Our Blessed Lady, therefore, is not Mother of Divine Grace for the Angels as she is for us. We owe all the Grace we receive to Jesus Christ; and as He was given to us by Mary, so the graces He has won for us are still conferred upon us through His Mother, not the graces which make for our accessory happiness only, but that grace which gives us the right to the eternal inheritance.
But the accidental grace conferred upon the Angels—that is," an increase of knowledge because of the mysteries of salvation; an increase of joy because of the restoration of the order in their ranks which Lucifer had disturbed; and an increase of glory because of the triumphs of Christ and His Church 16—this has been bestowed upon them by Christ the Son of God and Son of Mary, since as the Incarnate Word, He is above all principality and power; He is their Head because He is the Head of the Church of which they also are members.
With regard to this grace, Mary is Mother of Divine Grace for the Angelic hosts, and her merits have won grace and glory for them, which add to their perfection and increase their happiness. And so St. Antoninus tells us in his Summa that— " Since Mary is the Mother of the Saviour of men, she is in a certain sense the principle and source of the glory of the Angels, and may rightly be called their Mother." 17 In the beautiful words of Father Hugon, O.P., " Mary belongs to us more fully than to the Angels; she is our very own; we have cost her more, and she has given more to us than to them. She is only Mother of Grace and Glory that is accidental in the case of the Angels, but she is Mother of all Grace, all glory, of every good to us: tota mater, she is wholly a Mother to us. We are the children of her sorrows; the Angels are the heirs of her triumphs.
Her Motherhood of them is all joy; but in our case it is indeed a childbirth with all its attendant suffering and love. Because we have cost so great a price we belong to her and she belongs to us in a special manner. Because we have received greater graces * through her we are bound to show greater gratitude. We shall show our gratitude best by being wholly devoted to her." 18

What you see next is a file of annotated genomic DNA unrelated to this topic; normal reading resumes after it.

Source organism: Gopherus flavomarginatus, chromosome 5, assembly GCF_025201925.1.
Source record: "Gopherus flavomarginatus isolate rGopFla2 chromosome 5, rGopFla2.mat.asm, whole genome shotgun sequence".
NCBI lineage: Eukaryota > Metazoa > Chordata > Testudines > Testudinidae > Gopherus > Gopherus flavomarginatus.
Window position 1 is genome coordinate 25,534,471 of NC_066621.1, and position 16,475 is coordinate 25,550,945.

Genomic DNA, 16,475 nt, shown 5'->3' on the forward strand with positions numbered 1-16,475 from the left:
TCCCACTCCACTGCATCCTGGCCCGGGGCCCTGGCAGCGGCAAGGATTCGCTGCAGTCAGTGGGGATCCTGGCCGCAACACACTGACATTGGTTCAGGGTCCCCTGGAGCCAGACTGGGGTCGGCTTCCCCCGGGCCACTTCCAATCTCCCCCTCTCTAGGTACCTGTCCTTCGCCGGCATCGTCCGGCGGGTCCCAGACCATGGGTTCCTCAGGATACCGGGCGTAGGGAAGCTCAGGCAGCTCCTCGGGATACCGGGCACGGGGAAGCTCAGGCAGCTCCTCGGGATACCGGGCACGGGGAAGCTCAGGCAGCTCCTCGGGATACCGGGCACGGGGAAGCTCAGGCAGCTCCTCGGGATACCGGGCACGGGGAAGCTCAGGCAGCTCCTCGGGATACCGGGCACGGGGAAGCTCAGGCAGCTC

Dante tells us that St. Bernard commanded him to " look upon the face which most resembles Christ, because its brightness alone could prepare him to behold Christ."19 He speaks of the Virgin-Mother as " the Queen who can do whatsoever she will "; 20 while at the singing of the Ave Maria by Gabriel" every face thereby gathered serenity. 21 " Again, in the Purgatorio, we find that the mere utterance of her [Mary's] name by dying lips, even when repentance has been till then neglected, is enough to secure the privilege of admission to purgatorial penance, and, consequently, of ultimate salvation. . . . Once more in each of the seven divisions of purgatory, in which severally one of the deadly sins is purged, when examples of the contrary virtues are presented for the meditation of the penitents, the first example is in every case taken from some incident in the life of the Virgin— a thought borrowed by Dante from St. Bonaventura." 22 We have seen that Mary is the Almoner of God's Grace, and that each Grace conferred upon us passes through her hands: but in heaven itself, and for her children who have " entered into the joy of the Lord," is Mary still a Mother of Grace? And does she turn her " eyes of mercy" upon those other children, wayfarers no longer, yet who have not been granted the vision of Light Eternal, the souls " who are content in the fire: for they hope to come, whensoever it be, amongst the blessed " ? 23